Thursday, August 20, 2009

Robert Jensen, “In Denial, On the Road to Extinction?”

“In Denial, On the Road to Extinction?”
by Robert Jensen

"Put simply: We're in trouble, on all fronts, and the trouble is wider and deeper than most of us have been willing to acknowledge. We should struggle to build a road on which we can walk through those troubles - if such a road is possible - but I doubt it's going to look like any path we had previously envisioned, nor is it likely to lead anywhere close to where most of us thought we were going.

I have been talking about multiple crises without naming them in detail. As I have been speaking, I suspect you all have been cataloging them for yourself. For me, they are political (the absence of meaningful democracy in large-scale political units such as the modern nation-state), economic (the brutal inequalities that exist internal to all capitalist systems and between countries in a world dominated by that predatory capitalism), and ecological (the unsustainable nature of our systems and the lifestyles that arise from them). Beyond that, I am most disturbed by a cultural and spiritual crisis, a condition that goes to the core of how we understand what it means to be human.

Add all this up and it's pretty clear: We're in trouble. Based on my political activism and my general sense of the state of the world, I have come to the following conclusions about political and cultural change in my society:

• It's almost certain that no significant political change will happen in the coming year in the United States because the culture is not ready to face these questions. That suggests this is a time not to propose all-encompassing solutions but to sharpen our analysis in ongoing conversation about these crises. As activists we should continue to act, but there also is a time and place to analyze.
• It's probable that no mass movements will emerge in the next few years in the United States that will force leaders and institutions to face these questions. Many believe that until conditions in the First World get dramatically worse, most people will be stuck in the inertia created by privilege. That suggests that this is a time to expand our connections with like-minded people and create small-scale institutions and networks that can react quickly when political conditions change.
• It's plausible that the systems in place cannot be changed peacefully and that forces set in motion by patriarchy, white supremacy, nationalism and capitalism cannot be reversed without serious ruptures. That suggests that as we plan political strategies for the best-case scenarios, we not forget to prepare ourselves for something much worse.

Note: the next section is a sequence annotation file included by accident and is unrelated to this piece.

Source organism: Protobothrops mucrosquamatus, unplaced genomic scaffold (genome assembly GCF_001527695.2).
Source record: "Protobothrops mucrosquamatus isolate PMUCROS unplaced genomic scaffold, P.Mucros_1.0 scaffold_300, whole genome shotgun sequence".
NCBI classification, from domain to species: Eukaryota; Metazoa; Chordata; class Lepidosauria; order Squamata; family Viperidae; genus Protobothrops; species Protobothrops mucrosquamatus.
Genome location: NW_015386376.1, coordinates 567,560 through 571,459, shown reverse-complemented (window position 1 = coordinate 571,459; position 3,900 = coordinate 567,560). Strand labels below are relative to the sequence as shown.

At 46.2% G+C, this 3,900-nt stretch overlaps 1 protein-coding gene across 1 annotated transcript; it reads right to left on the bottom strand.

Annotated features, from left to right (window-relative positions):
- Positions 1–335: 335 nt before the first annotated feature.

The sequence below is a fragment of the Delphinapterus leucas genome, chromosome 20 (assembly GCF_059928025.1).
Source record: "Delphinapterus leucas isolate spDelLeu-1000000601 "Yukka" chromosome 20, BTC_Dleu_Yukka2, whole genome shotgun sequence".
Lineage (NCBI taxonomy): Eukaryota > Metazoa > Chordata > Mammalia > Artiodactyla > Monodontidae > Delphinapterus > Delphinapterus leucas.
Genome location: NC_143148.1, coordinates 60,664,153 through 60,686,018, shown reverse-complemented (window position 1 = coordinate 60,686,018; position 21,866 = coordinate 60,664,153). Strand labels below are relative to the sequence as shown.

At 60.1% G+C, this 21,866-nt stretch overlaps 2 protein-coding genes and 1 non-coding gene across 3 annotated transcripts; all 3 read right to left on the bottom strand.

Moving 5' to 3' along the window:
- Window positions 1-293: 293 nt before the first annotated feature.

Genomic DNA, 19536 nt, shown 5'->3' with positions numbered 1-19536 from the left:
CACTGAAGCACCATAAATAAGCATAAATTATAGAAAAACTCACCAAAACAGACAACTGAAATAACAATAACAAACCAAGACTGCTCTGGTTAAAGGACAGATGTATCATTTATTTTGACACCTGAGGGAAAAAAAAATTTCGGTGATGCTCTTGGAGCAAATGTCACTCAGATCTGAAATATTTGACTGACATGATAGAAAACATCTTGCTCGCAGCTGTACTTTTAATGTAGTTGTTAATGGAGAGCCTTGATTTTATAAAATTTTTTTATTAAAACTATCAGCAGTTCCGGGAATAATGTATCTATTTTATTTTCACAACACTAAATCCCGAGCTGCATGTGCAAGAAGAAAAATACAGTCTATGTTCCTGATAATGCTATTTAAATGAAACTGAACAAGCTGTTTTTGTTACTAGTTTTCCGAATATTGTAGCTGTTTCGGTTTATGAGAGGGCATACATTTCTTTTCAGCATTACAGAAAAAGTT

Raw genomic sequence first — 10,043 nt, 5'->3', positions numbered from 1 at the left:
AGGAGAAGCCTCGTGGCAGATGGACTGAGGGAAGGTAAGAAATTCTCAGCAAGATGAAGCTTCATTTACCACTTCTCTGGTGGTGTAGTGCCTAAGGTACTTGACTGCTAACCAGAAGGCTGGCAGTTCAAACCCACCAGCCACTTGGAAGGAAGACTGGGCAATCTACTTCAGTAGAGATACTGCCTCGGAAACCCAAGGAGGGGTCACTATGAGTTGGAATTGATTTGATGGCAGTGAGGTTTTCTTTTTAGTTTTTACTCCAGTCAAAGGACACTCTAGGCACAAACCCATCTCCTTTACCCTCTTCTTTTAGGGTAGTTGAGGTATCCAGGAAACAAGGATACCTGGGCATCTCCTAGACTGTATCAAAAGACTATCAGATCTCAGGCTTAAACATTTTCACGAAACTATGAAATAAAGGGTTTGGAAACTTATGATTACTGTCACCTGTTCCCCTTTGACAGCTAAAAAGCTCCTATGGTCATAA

• Finally, it's worth considering the possibility that our species - the human with the big brain - is an evolutionary dead end. I say that not to be depressing but, again, to be realistic. If that's the case, it doesn't mean we should give up. No matter how much time we humans have left on the planet, we can do what is possible to make that time meaningful.

Realistically, we need to get on a new road if we want there to be a future. The old future, the road we imagined we could travel, is gone - it is part of the delusion. Unless one accepts an irrational technological fundamentalism (the idea that we will always be able to find high-energy/advanced-technology fixes for problems), there are no easy solutions to these ecological and human problems. The solutions, if there are to be any, will come through a significant shift in how we live and a dramatic downscaling of the level at which we live. I say "if" because there is no guarantee that there are solutions. History does not owe us a chance to correct our mistakes just because we may want such a chance.

I think this argues for a joyful embrace of the truly awful place we find ourselves. That may seem counterintuitive, perhaps even a bit psychotic. Invoking joy in response to awful circumstances? For me, this is simply to recognize who I am and where I live. I am part of that species out of context, saddled with the mistakes of human history and no small number of my own tragic errors, but still alive in the world. I am aware of my limits but eager to test them. I try to retain an intellectual humility, the awareness that I may be wrong, while knowing I must act in the world even though I can't be certain. Whatever the case and whatever is possible, I want to be as fully alive as possible, which means struggling joyfully as part of movements that search for the road to a more just and sustainable world.

In this quest, I am often tired and afraid. To borrow a phrase from my friend Jim Koplin, I live daily with "a profound sense of grief." And yet every day that I can remember in recent years - in the period during which I have come to this analysis - I have experienced some kind of joy. Often that joy comes with the awareness that I live in a creation that I can never comprehend, that the complexity of the world dwarfs me. That does not lead me to fear my insignificance, but sends me off in an endlessly fascinating search for the significant.To put it in a bumper-sticker phrase for contemporary pop culture, "The world sucks/it's great to be alive."

1 comment:

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